Chinese military backs naval encounters code

Updated: 2014-04-24 21:09


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BEIJING - A Defense Ministry spokesman on Thursday hailed the endorsement this week of the Code for Unplanned Encounters at Sea (CUES) as conducive to safeguarding regional security and stability.

Yang Yujun made the remarks at a regular press briefing after naval officials from more than 20 Asia-Pacific countries on Tuesday adopted the agreement aimed at heading off accidents and miscommunication at sea to reduce the possibility of conflicts.

The agreement was approved unanimously at the 14th meeting of the Western Pacific Naval Symposium in the Chinese port city of Qingdao.

Yang said the agreement offers safety procedures, basic communications plans, a signal manual and basic maneuvering instructions for naval ships and naval aircraft during unplanned encounters at sea.

It also prescribes the agreement's legal status and the scope of application, he added.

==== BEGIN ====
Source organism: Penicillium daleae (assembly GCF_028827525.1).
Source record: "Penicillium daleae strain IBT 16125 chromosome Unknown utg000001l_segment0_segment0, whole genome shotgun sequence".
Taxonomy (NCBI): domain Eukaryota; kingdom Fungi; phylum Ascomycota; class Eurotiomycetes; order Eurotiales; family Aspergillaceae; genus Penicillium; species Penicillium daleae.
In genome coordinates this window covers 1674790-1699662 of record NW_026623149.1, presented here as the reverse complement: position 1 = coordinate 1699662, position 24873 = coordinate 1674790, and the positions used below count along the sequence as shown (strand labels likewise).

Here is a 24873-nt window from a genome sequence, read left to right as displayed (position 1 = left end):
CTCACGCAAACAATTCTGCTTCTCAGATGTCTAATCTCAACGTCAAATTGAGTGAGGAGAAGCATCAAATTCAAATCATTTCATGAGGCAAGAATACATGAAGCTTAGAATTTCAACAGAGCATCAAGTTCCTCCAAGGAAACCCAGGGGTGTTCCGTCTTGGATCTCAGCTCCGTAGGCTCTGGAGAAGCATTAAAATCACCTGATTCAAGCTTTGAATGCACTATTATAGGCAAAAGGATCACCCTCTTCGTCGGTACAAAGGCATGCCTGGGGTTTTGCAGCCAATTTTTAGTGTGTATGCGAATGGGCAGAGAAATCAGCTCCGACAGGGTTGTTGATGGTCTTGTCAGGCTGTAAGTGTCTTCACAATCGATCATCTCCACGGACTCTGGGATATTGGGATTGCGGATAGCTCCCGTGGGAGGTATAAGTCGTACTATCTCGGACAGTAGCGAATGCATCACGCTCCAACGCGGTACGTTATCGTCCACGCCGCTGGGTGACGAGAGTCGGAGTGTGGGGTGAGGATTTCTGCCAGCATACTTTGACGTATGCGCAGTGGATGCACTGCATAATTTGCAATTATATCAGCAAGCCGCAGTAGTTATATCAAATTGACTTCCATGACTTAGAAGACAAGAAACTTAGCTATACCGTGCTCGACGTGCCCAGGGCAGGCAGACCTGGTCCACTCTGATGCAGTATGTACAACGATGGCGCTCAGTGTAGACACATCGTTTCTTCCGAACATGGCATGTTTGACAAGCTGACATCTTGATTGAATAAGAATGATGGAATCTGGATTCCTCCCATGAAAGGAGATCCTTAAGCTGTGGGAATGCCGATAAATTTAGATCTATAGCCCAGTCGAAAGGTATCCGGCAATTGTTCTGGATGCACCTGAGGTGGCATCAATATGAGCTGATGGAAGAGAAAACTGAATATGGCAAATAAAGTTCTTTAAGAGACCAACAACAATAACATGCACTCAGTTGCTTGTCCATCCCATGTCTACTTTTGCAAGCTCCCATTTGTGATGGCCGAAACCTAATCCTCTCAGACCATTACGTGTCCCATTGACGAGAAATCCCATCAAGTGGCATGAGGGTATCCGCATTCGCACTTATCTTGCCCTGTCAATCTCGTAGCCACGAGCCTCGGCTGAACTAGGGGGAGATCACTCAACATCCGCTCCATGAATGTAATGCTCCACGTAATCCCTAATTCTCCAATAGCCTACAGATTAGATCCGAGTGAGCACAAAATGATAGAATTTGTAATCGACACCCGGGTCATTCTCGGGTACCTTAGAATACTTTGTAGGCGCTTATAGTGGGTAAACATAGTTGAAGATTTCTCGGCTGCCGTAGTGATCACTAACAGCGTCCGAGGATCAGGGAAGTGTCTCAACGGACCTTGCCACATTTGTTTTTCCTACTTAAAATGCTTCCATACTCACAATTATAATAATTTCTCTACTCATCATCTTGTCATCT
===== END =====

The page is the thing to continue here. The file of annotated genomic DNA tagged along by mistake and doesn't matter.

According to Yang, the CUES has positive significance for reducing misunderstanding and misjudgment in air and sea operations among countries in peacetime, avoiding air and sea accidents as well as safeguarding regional safety and stability.

He also warned some against misinterpreting and making selective readings on the agreement's technical specifications, after Japanese Defense Minister Itsunori Onodera remarked that the CUES bans weaponry radar-locking on military ships of other countries at sea.

The risks of an unintended conflict were highlighted in January when Japan alleged that a Chinese frigate locked its radar on a Japanese destroyer in the East China Sea.